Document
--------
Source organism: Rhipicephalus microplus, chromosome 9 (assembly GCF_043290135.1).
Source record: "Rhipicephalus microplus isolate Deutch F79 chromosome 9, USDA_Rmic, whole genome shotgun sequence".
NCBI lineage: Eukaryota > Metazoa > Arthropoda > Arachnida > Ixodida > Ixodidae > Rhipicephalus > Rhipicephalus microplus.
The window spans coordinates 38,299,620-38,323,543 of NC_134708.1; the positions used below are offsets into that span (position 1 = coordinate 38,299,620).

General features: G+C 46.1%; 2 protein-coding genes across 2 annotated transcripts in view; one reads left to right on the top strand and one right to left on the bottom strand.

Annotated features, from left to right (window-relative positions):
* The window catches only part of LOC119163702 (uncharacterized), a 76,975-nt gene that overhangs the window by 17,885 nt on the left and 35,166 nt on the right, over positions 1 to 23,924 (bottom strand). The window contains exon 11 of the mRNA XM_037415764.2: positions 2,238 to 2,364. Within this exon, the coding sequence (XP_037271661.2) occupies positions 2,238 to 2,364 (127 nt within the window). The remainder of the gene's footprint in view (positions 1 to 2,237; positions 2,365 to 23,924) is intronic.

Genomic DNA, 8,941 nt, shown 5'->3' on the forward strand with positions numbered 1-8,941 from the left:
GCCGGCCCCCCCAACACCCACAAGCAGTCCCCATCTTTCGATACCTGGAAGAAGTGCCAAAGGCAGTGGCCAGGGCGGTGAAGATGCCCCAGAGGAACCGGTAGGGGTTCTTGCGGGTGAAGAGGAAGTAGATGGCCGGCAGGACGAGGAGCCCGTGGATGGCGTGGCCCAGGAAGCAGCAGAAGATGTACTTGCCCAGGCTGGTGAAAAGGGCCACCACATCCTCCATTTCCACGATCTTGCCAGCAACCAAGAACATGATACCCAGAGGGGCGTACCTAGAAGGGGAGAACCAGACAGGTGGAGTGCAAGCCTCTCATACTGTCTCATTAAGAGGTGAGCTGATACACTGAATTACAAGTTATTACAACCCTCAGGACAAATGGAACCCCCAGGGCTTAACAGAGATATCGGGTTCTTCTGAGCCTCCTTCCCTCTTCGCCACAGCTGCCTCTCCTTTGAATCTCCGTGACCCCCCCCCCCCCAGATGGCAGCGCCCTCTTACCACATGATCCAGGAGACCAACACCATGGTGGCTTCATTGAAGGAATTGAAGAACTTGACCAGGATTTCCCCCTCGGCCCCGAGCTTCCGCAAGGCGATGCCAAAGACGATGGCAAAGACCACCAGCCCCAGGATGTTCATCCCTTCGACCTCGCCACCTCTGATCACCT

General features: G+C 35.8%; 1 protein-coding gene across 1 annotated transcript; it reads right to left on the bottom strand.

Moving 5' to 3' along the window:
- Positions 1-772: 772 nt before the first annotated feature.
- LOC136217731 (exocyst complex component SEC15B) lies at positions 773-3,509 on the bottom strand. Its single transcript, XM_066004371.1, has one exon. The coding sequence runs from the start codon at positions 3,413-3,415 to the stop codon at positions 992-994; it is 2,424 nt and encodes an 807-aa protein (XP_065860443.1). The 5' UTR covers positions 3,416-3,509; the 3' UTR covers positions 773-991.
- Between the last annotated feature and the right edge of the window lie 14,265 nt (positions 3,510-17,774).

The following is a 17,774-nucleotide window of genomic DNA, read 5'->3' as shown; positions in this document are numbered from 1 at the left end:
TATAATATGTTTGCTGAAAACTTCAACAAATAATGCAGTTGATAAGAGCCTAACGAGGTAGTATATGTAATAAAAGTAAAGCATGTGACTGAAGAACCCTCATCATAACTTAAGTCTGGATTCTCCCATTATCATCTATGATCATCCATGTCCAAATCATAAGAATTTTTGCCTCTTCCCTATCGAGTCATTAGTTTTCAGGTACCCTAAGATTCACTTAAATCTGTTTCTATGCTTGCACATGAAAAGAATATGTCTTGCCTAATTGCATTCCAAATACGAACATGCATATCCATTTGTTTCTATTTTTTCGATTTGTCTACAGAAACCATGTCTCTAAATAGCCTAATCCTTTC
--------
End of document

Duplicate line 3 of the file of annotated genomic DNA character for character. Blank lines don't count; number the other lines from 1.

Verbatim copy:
NCBI lineage: Eukaryota > Metazoa > Arthropoda > Arachnida > Ixodida > Ixodidae > Rhipicephalus > Rhipicephalus microplus.